Are farmers flying blind?
After 29 years in the rural accounting profession, I have come to the conclusion that most farmers are flying blind when it comes to knowing their true level of profit and how much each individual enterprise is contributing to their profit. They are also flying blind generally in knowing the sort of return they should be expecting from their farm business assets. This should be fundamental management information for primary producers, most of whom have well in excess of $1m of assets per business.
There are a number of serious issues in the preparation of the standard financial statements that make them on the whole an ineffective farm management tool. The financial statements are necessary for the purposes of taxation and for financial organisations to use but for a number of reasons cannot form the basis for solid management decisions. This is evidenced by survey results that show only 25% of clients even read the financial statements of their business. Farmers can spend up to fifteen thousand dollars to have the financial statements prepared, yet the majority don’t bother to read them.
So what are the problems with the average accountants’ financial statements? Some of the key issues are:-
1. The Production Year is not used as the reporting period. The financial year statements generally begin in July and ends in the following June, whereas a production year for most farmers who do some dry land cropping would be a calendar year. This means that for most primary production clients who have financial year statements prepared, they have income from the previous production year and expenses from the current production year included in the one Profit and Loss Statement. To be useful, a production year Profit and Loss Statement must be the reporting period.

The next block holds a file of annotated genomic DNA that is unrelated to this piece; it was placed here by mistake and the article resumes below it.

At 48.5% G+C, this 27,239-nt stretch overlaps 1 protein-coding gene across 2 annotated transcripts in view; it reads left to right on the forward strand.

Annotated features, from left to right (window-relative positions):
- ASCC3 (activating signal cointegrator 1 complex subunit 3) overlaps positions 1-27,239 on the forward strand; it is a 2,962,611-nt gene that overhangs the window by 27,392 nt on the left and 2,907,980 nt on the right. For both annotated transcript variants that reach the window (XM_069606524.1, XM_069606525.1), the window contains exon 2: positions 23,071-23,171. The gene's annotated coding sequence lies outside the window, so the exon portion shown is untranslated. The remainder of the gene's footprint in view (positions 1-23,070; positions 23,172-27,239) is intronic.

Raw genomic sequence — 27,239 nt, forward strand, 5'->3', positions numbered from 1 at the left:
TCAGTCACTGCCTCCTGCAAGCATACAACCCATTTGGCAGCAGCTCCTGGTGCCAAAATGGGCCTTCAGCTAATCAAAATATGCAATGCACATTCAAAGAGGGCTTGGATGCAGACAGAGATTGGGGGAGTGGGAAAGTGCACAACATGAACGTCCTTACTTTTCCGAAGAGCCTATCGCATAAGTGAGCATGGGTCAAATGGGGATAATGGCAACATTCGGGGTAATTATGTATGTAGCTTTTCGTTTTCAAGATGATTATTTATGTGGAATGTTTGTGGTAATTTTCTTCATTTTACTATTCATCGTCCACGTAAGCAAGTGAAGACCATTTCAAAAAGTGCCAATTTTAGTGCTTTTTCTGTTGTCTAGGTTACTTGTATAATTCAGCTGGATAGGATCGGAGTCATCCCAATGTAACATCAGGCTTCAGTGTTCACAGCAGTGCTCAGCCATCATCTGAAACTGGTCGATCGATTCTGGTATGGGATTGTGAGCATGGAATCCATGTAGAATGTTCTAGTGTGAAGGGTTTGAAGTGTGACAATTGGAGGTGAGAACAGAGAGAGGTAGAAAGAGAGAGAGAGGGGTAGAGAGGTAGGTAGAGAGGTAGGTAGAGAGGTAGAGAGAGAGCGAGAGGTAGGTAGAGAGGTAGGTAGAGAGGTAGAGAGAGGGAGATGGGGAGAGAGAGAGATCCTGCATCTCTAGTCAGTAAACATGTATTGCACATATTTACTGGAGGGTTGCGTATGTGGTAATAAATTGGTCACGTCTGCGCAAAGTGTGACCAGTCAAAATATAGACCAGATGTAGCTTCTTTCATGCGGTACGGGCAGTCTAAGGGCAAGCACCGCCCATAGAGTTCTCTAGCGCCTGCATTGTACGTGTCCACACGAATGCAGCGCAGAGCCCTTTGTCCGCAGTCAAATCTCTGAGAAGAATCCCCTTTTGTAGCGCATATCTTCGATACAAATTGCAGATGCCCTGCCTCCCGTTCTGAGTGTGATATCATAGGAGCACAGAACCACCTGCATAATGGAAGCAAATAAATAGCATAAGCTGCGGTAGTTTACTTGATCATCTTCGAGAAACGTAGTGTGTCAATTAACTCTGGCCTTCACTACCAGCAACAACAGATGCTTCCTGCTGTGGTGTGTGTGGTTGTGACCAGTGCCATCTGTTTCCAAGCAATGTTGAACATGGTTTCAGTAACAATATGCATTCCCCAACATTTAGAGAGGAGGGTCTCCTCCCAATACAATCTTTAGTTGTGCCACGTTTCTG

2. Assets on the Balance Sheet are not listed at market value. The farm that was purchased for $500K in 1990 could now be worth $2m. You will generally find that it is still sitting on the Balance sheet at $500K because of the historical cost accounting methods employed. Likewise plant items and livestock are generally listed at well below market value because of tax depreciation and livestock calculations. To be meaningful, these need to all be listed at today’s market value.
3. Farm land is often held by different legal entity to the trading entity. This means that the Balance Sheet of the trading entity is not a complete list of assets and liabilities of the business. All the assets and all the liabilities of the complete business need to be listed together in order to give a meaningful net asset position against which you can measure net profit.
4. Owners labour is often not allowed for in the P&L of many businesses. All businesses need a manager and to obtain a meaningful profit analysis, a market value allowance needs to be made for the owners labour contributed to the business.
There are other significant problems as well as those listed above which make the financial statements on the whole an ineffective farm management tool for agriculture. It is also important to realise that the average accountant’s set of financial statements are prepared to complete the tax return and not to give a relevant profit figure for the business.
Probably 70% of our clients are Phoenix users and one of the advantages of this program is flexible reporting periods and coding to enterprises.
We have utilized this to develop a new service which gives a true profit figure for the whole farm business and for each enterprise within that business (and based on a production year). It also gives a relevant net asset list and what return you should expect from your business. When you have a true record of your position and performance over the last year, you have some meaningful data which is worth analysing.
Once these figures are available, it is also possible to look behind the results to learn some lessons on how to do things better on your farm for next year. With the aid of a farm consultant to guide you through the report, this can be a very profitable and useful process.
A few small adjustments in the operation of your farming business (in the right direction) can have a compounding effect on profit.
This is critical information for the serious farmer and makes flying much less dangerous.
Stephen Malcolm CPA, B. B (Ag), JP